If many international observers are hoping for a new moderation in Turkish foreign policy, and investors are anxiously trying to determine how serious the Erdoğan government is about “a return to orthodoxy” in economic policy, few are holding out much hope for any retreat from the Turkish government’s repression at home.
Prominent opposition politicians and civil society leaders, including Selahattin Demirtaş and Osman Kavala, remain in prison, despite European Court of Human Rights rulings demanding that they be set free. Indeed, in the weeks since President Recep Tayyip Erdoğan was reelected, crackdowns on civil society and journalists have, if anything, intensified.
The Turkish government has taken advantage of Pride Month celebrations to underscore the “anti-LGBT” messaging that Erdoğan emphasized as part of his presidential campaign. Using tropes and messaging borrowed from abroad, including the United States, the government and its allies have portrayed LGBT rights as an effort by an international cabal to undermine Turkey’s national values. Pride Month celebrations and marches were banned and hundreds detained as part of a crackdown that was celebrated in the government press.
If the crackdown on the Pride celebrations was one early salvo in the Justice and Development Party’s (AKP) campaign to retake control of major municipalities — and especially Istanbul — in the municipal elections scheduled for March 2024, another leg of this campaign is the continued prosecution of Istanbul’s popular and charismatic mayor, Ekrem İmamoğlu. İmamoğlu has already been found guilty and sentenced to two years in prison, along with a political ban, for comments criticizing the Supreme Electoral Board for its attempt to overturn the 2019 municipal election that eventually brought him to power. He is currently free on appeal. A new set of charges, ironically accusing İmamoğlu of the kind of corruption that the ruling party has honed to a fine art, was brought last month and alleges irregularities in the awarding of public tenders.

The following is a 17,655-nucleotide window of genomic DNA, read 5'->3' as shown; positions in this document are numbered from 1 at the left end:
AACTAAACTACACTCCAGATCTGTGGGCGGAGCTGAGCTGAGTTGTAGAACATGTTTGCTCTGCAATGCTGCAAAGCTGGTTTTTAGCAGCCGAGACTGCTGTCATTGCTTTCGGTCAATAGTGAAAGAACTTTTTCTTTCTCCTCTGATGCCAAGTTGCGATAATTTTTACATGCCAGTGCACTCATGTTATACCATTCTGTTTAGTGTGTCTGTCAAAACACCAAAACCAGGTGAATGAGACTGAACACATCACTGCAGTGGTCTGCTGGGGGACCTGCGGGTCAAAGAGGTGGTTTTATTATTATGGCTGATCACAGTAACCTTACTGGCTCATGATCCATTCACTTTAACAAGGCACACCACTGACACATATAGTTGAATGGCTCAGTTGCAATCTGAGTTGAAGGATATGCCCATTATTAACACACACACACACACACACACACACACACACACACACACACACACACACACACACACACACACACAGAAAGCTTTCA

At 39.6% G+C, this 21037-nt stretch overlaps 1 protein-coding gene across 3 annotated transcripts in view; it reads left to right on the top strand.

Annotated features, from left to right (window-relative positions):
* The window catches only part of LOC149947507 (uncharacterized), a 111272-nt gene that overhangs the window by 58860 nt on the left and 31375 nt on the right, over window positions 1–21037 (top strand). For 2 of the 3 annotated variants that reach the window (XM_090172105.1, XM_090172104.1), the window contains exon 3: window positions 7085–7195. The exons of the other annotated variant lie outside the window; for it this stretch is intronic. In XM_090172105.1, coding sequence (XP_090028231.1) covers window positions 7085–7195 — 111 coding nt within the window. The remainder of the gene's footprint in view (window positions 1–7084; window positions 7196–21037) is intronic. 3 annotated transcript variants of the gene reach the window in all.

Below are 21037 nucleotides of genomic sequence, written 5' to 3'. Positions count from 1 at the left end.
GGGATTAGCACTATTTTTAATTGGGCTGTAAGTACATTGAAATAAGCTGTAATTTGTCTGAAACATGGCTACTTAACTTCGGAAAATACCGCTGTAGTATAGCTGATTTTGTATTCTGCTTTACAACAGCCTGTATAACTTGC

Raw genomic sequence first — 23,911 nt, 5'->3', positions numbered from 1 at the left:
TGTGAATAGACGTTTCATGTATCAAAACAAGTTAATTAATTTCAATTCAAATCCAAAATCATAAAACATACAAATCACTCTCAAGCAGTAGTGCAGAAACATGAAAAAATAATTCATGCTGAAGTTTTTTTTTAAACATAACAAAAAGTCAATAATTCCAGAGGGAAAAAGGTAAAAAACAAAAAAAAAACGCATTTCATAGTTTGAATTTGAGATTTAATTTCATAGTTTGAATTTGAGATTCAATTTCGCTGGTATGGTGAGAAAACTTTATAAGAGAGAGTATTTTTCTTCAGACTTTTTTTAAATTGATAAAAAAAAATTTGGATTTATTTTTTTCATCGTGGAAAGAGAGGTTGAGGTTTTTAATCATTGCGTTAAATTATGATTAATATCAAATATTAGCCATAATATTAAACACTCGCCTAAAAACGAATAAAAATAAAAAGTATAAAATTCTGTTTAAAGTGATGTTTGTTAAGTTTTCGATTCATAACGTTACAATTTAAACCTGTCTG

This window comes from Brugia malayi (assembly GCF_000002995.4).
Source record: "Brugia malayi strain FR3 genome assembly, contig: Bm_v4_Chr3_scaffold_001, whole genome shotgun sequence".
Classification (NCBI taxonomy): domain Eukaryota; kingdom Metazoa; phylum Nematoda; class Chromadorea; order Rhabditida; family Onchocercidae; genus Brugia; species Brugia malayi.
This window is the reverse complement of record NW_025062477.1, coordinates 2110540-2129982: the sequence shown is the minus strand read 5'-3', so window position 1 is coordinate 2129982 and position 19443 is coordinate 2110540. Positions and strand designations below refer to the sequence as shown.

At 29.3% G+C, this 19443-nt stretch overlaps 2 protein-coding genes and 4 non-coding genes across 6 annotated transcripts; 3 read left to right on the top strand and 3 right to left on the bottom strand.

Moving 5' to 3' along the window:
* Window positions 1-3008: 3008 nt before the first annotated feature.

The Turkish government has, since the election, also extended its crackdown on independent journalism. In the weeks after the election, the Radio and Television High Council (RTÜK) imposed fines on the handful of independent broadcasters that had run coverage critical of the AKP.
Merdan Yanardağ, a respected journalist and television personality, was detained the day after he made comments on live television that were critical of Turkey’s treatment of jailed Kurdistan Workers’ Party (PKK) leader, Abdullah Öcalan, on charges of “praising criminal activity.”
Another aspect of Turkey’s tightening control over media has been the regular use of news bans and the blocking of websites with unfavorable coverage. Most recently, the government has responded to a Reuters report on a joint U.S.-Swedish investigation into a corruption case that has implicated President Erdoğan’s son, Bilal.
It blocked not only Reuters’s own reporting but scores of reports, tweets, and YouTube videos that mentioned it and imposed a broad news ban on any reporting of the subject — though Turkish news channels devoted significant time to damning the report as an attempt to sully Turkey’s national honor. Clearly, this case in particular has hit a nerve with the ruling party.
It remains to be seen how far Turkey’s purported post-election reset will go in foreign and economic policy; it is crystal clear that the government’s approach to policing and criminalizing dissent at home will remain the same.
This article was originally published by the Middle East Institute.
The views and opinions expressed above are the author’s and do not represent those of the Free Turkish Press.